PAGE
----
E. coli bacteraemia and antimicrobial resistance following antimicrobial prescribing for urinary tract infection in the community
Urinary tract infections are one of the most common infections in primary and secondary care, with the majority of antimicrobial therapy initiated empirically before culture results are available. In some cases, however, over 40% of the bacteria that cause UTIs are resistant to some of the antimicrobials used, yet we do not know how the patient outcome is affected in terms of relapse, treatment failure, progression to more serious illness (bacteraemia) requiring hospitalization, and ultimately death. This study analyzed the current patterns of antimicrobial use for UTI in the community in Scotland, and factors for poor outcomes.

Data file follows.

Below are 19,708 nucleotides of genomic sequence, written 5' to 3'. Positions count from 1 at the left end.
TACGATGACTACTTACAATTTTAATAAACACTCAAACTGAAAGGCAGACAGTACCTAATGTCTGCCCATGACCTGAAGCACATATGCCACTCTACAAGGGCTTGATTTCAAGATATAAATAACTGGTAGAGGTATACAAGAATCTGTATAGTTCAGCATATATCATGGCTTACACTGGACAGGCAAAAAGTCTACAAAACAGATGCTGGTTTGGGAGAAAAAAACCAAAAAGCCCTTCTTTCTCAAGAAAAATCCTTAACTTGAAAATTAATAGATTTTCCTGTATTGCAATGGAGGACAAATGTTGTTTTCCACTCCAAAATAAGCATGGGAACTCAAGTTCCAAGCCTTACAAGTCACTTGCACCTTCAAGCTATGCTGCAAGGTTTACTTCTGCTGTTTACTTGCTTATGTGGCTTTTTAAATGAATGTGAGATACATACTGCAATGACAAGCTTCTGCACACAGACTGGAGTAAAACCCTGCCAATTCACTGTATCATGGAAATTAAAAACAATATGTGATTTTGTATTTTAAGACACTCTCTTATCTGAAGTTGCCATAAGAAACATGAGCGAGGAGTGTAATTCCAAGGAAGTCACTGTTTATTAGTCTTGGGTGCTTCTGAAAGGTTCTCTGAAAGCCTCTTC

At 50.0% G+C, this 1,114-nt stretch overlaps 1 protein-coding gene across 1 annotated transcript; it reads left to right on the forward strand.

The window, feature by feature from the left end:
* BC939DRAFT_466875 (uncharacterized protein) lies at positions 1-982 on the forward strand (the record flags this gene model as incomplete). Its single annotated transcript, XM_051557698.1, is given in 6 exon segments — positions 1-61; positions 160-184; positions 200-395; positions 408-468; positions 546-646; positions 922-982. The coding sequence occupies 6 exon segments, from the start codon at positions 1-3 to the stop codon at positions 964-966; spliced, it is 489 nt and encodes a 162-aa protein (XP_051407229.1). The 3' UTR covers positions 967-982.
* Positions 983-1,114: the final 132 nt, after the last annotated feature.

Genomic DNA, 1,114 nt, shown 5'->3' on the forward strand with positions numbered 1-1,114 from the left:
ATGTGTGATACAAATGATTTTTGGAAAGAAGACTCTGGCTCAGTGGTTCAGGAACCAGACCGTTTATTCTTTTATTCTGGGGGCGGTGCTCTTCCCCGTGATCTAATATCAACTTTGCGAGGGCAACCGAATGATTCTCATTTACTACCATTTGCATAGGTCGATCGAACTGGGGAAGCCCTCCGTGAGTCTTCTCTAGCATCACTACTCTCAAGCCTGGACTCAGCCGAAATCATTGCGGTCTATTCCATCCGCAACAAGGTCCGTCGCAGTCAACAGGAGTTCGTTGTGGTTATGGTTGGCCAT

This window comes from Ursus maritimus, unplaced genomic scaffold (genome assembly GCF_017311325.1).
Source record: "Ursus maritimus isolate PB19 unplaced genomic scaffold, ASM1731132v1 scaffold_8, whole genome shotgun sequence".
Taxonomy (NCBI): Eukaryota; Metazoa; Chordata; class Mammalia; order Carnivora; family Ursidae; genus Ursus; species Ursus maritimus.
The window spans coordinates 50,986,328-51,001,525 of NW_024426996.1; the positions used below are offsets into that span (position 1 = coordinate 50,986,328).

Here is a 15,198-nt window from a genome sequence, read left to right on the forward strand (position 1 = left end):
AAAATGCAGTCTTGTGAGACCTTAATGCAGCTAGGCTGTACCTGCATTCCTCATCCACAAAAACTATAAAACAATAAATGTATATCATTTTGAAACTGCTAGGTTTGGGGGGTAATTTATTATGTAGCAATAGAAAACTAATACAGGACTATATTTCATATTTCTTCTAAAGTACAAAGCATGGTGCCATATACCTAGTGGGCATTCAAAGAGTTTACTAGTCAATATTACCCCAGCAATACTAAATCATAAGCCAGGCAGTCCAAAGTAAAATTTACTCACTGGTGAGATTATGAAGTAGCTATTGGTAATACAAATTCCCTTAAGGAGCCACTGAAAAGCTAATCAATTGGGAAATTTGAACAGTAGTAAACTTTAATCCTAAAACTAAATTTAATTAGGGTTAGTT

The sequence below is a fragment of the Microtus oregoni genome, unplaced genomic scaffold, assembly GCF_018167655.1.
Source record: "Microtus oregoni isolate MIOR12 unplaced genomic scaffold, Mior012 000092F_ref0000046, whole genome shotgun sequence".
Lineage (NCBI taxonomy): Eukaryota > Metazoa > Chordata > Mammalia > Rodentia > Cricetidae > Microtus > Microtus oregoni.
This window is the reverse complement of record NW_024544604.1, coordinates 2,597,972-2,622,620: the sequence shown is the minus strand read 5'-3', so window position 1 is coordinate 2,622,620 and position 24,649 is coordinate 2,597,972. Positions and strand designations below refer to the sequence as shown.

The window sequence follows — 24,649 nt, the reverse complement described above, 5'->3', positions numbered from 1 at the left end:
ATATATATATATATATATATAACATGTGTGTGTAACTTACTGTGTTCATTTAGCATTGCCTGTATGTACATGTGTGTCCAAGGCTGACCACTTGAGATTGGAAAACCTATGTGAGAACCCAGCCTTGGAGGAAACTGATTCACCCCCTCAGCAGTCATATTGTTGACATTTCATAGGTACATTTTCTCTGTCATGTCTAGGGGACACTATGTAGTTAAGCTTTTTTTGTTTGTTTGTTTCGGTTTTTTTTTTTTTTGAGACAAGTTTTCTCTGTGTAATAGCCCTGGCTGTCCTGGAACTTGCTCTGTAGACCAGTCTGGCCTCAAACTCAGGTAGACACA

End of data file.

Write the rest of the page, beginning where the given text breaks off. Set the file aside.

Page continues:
Increasing age, increasing co-morbidity, lower socioeconomic status, and prior community antibiotic exposure were significantly associated with a resistant E. coli bacteraemia, which leads to increased mortality.
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